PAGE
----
“We have a communication problem.” How many times have you heard that as an explanation for project failures, disgruntled employees, or a lack of teamwork in organizations? Aside from the dramatic cases, such as a nurse not telling a doctor that he is about to operate on the wrong leg or a co-pilot not telling the pilot that another plane is on the same landing approach, we rarely know what is meant by “communication problem.” Several colleagues and I decided to find out. Leslie Stambaugh, Jim Stilwell, and I asked 15 organization leaders about the communication challenges they face in their organizations. An analysis of their responses identified nine major categories:

1. Not All Employees Being Kept Informed

The assumption is that the usual modes of communication will send important information to everyone who needs to know and that everyone will receive this information. However, in many organizations, the information doesn’t reach people who are not using those methods of communication on a regular basis (e.g., email that isn’t read by front-line workers).

2. Employees Not Receiving Consistent Messages from Management

Different supervisors are sending different, sometimes conflicting, messages about priorities. This causes confusion and distrust among employees.

3. Employees Not Receiving Timely Messages

Information is not getting to employees when and where they need it. Without vital information at the right time and in the right place, the decision-making process slows and projects are not completed on time or in the best way.

4. The Right Information is Not Being Sent to the Right People

Critical information (e.g., market data) is not being shared among key stakeholders. Top management is not engaging employees who have most of the customer contact in the important decisions of the organization. Employees are not getting important information to management.

5. Expectations are Not Clear

Top leaders do not discuss expectations with mid-level managers. Therefore, they do not have the same expectations nor do they agree on how to reach strategic goals. Because of this, employees do not have clear goals and benchmarks to guide their progress.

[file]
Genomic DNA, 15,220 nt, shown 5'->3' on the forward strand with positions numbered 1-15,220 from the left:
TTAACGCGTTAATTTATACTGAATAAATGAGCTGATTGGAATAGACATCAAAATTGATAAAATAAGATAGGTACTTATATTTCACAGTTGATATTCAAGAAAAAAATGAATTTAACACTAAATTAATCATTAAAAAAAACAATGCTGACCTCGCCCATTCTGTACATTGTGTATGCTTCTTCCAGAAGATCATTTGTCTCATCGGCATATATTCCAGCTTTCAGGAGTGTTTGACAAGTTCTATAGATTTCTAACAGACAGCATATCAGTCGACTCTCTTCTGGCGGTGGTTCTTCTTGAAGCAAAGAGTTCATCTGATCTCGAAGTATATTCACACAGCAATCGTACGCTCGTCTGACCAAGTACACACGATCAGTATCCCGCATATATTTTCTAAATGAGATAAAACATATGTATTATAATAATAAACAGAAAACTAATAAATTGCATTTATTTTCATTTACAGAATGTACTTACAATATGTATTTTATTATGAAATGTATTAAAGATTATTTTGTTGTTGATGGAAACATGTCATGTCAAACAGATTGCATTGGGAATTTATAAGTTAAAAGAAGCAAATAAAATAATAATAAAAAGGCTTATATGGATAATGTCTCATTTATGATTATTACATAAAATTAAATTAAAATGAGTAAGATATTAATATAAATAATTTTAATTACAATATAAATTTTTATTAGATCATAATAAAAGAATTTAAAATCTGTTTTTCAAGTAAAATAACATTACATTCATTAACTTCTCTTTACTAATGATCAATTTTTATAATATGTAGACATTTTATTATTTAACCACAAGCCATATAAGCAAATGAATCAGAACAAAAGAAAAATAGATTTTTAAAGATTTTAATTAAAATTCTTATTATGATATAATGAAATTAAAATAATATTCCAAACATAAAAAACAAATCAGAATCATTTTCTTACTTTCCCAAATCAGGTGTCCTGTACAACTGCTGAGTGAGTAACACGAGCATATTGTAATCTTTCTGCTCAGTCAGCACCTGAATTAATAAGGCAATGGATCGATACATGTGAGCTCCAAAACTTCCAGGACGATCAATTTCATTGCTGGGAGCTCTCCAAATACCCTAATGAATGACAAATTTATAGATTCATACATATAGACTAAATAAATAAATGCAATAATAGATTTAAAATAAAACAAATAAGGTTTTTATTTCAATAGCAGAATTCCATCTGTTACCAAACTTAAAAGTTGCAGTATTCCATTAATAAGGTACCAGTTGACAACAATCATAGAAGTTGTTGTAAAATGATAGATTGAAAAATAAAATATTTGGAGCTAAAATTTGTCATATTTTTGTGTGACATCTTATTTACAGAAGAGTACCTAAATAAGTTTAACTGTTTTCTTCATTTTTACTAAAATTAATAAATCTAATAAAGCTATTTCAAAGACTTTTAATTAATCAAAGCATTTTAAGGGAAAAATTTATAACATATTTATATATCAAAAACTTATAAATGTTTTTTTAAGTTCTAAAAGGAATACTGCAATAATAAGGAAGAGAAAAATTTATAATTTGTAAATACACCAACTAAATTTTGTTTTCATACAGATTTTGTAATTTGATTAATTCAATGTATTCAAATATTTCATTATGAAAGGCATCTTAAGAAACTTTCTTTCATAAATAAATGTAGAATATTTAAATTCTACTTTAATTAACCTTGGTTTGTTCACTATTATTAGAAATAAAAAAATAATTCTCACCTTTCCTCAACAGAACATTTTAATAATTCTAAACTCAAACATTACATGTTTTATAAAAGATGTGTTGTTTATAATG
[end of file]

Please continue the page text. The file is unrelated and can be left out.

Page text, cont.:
6. Plan for the Future is Not Known

Leaders do not discuss their vision for the future of the organization with employees. There is no sense of a shared direction toward which everyone is striving. This does not inspire employees to do their best work.

7. Functional Areas Not Collaborating

Departments/units do not share the information that could help all departments/units achieve common goals. They are competitive rather than collaborative. This limits the capability of the organization as a whole.

8. Employees Not Open with Each Other

Employees do not share information with each other. They do not trust each other. This compromises the productivity of teams, departments/units, and the organization.

9. Communication Hampered by Distance Between Units

Departments/units that are in different locations do not communicate as much and as often as those in close proximity. The distance makes face-to-face meetings harder to arrange and collaboration takes more time.

Even in this age of email, cell phones, text messaging, and Web conferencing, critical communication among leaders, between management and employees, and between departments/units, still does not happen as much and as often as needed.

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